Kentucky Derby Facts & Quotes

·         Over 160,000 spectators come to see the Kentucky Derby every year while millions of others watch it on TV.
·         In Kentucky, the equine industry generated 3 billion dollars annually and creates 55,000 jobs.
·         As of 2015, no woman trainer or jockey has won the Kentucky Derby. Many have run horses and ridden them, but none have won.
·         Only 12 horses have ever been able to win the Triple Crown. The most recent was American Pharaoh in 2015. Prior to 2015, the Triple Crown hadn't been won since 1978.
·         I feel like the luckiest Mexican on Earth. He has been a special horse since the first time I rode him. He has a lot of talent and is an unbelievable horse. Turning for home I started riding a little harder. At the eighth pole, I just couldn’t put that other horse (Firing Line) away, but he got it done. - Victor Espinoza - 2015 Kentucky Derby winning Jockey riding American Pharaoh

Kentucky Derby Top Events and Things to Do

·         Tune in to watch the Derby live on the first weekend of May. It is usually broadcast on many sports networks around the world.
·         Attend the Kentucky Derby in Louisville, Kentucky. Be careful though, tickets are very expensive and must be purchased far in advance for the event.
·         Enjoy a good movie about horses and horse racing. Some of our picks are: The Cup (2011), The First Saturday in May (2007), Racing Stripes (2005), Seabiscuit (2003), The Derby Stallion (2005), Secretariat (2010) and Dreamer (2005).
·         Book a horseback riding class at a local stable. Try to get a feel for what it would be like to race that fast.
·         Plan a Triple Crown Party. Be sure to send out invitations for the Derby, the Preakness and the Belmont. Pick favorite horses and see who wins the home derby. During the celebration it would be a good idea to also pray for the pope who wears the triple crown of the church. The Triple Crown (the tiara) represents the pope's three functions as "supreme pastor", "supreme teacher" and "supreme priest". The gold cross on a monde (globe) surmounting the tiara symbolizes the sovereignty of Jesus.[4]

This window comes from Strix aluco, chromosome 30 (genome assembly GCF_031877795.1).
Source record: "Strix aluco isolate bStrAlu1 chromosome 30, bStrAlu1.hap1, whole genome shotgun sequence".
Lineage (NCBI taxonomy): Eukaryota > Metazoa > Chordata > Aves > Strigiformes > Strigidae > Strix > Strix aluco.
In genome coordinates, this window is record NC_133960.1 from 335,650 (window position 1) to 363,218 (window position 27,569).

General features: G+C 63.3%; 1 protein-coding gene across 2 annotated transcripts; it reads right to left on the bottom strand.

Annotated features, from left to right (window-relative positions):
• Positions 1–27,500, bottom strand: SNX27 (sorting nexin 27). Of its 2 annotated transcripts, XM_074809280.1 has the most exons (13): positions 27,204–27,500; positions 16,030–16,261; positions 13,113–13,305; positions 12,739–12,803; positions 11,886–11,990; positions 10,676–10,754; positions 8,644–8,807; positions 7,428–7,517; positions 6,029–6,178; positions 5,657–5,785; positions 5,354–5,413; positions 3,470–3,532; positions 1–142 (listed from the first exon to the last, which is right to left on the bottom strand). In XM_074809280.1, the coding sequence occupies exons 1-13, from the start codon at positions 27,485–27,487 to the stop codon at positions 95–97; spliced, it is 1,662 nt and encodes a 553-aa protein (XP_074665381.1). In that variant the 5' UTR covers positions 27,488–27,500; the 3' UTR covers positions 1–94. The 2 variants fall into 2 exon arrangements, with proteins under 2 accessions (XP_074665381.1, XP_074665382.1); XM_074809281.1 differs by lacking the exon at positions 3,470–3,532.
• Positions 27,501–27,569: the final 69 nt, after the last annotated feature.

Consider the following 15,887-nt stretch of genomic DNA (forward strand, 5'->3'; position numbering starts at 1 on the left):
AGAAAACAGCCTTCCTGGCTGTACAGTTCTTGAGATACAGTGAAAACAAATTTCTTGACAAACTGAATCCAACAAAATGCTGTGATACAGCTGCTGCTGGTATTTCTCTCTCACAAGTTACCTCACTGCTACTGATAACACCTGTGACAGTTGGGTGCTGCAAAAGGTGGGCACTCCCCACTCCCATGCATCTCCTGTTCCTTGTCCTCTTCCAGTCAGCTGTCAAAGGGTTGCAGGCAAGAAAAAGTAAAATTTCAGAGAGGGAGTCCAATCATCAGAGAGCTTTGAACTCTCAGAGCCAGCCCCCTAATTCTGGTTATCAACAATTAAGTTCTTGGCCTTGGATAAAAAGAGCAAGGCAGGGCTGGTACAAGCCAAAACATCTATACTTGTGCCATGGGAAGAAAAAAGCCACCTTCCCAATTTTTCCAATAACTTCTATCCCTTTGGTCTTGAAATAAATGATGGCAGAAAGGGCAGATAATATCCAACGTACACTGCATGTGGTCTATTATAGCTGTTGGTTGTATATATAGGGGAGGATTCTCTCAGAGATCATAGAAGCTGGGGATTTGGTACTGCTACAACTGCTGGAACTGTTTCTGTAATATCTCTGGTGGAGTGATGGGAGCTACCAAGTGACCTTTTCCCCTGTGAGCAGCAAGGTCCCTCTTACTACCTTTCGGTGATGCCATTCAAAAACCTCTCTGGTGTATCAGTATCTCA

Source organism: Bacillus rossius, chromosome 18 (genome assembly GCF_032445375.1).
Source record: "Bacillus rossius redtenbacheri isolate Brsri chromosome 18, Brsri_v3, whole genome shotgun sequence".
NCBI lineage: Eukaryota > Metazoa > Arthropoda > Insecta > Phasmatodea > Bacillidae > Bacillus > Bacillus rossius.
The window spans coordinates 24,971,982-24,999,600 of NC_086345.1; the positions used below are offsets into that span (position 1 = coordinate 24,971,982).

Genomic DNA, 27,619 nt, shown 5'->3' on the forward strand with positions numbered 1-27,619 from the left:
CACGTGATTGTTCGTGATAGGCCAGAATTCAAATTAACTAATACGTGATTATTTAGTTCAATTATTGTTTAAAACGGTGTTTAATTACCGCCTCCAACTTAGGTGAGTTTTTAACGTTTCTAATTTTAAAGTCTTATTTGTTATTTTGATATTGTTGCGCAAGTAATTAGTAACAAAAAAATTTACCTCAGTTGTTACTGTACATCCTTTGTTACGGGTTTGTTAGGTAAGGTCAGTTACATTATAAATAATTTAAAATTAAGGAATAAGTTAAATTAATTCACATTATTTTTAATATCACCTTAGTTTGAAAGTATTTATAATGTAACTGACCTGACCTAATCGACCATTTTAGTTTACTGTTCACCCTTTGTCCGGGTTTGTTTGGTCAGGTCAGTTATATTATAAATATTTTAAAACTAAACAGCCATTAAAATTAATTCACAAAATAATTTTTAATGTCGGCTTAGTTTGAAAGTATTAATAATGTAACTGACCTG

Bless the Animals and the simple[5]

One day while, Mitch, a Protestant was at the track playing the ponies and all but losing his shirt noticed a Catholic priest who stepped out onto the track and blessed the forehead of one of the horses lining up for the 4th race. Lo and behold, that horse – a very long shot – won the race. Before the next race, as the horses began lining up, Mitch watched with interest the old priest step onto the track. Sure enough, before the 5th race the horses came to the starting gate. The priest made a blessing on the forehead of one of the horses. Mitch made a beeline for a betting window and placed a small bet on the horse blessed by the priest. Again, even though it was another long shot, the horse the priest had blessed won the race. Mitch collected his winnings, and anxiously waited to see which horse the priest would bless for the 6th race. The priest again blessed a horse. Mitch bet big on it, and it won. Mitch was elated. As the races continued the priest kept blessing long shot horses, and each one ended up coming in first. Bye and bye, Mitch was pulling in some serious money. By the last race, he knew his wildest dreams were going to come true. He made a quick dash to the ATM, withdrew all his savings, and awaited the priest's blessing that would tell him which horse to bet on. True to his pattern, the priest stepped onto the track for the last race and blessed the forehead of an old nag that was the longest shot of the day. Mitch also observed the priest blessing the eyes, ears, and hooves of the old nag. Mitch knew he had a winner and bet every cent he owned on the old nag. He then watched dumbfounded as the old nag come in dead last and then dropped dead. Mitch, in a state of shock, made his way down to the track area where the priest was. Confronting the old priest he demanded, 'Father! What happened? All day long you blessed horses and they all won. Then in the last race, the horse you blessed lost by a Kentucky mile. Now, thanks to you I've lost every cent of my savings – all of it!'. The priest nodded wisely and with sympathy. 'Son,' he said, 'that's one of the problems with you Protestants; you can't tell the difference between a simple blessing and the Sacrament of Last Rites.'

Daily Devotions/Prayers

·         Drops of Christ’s Blood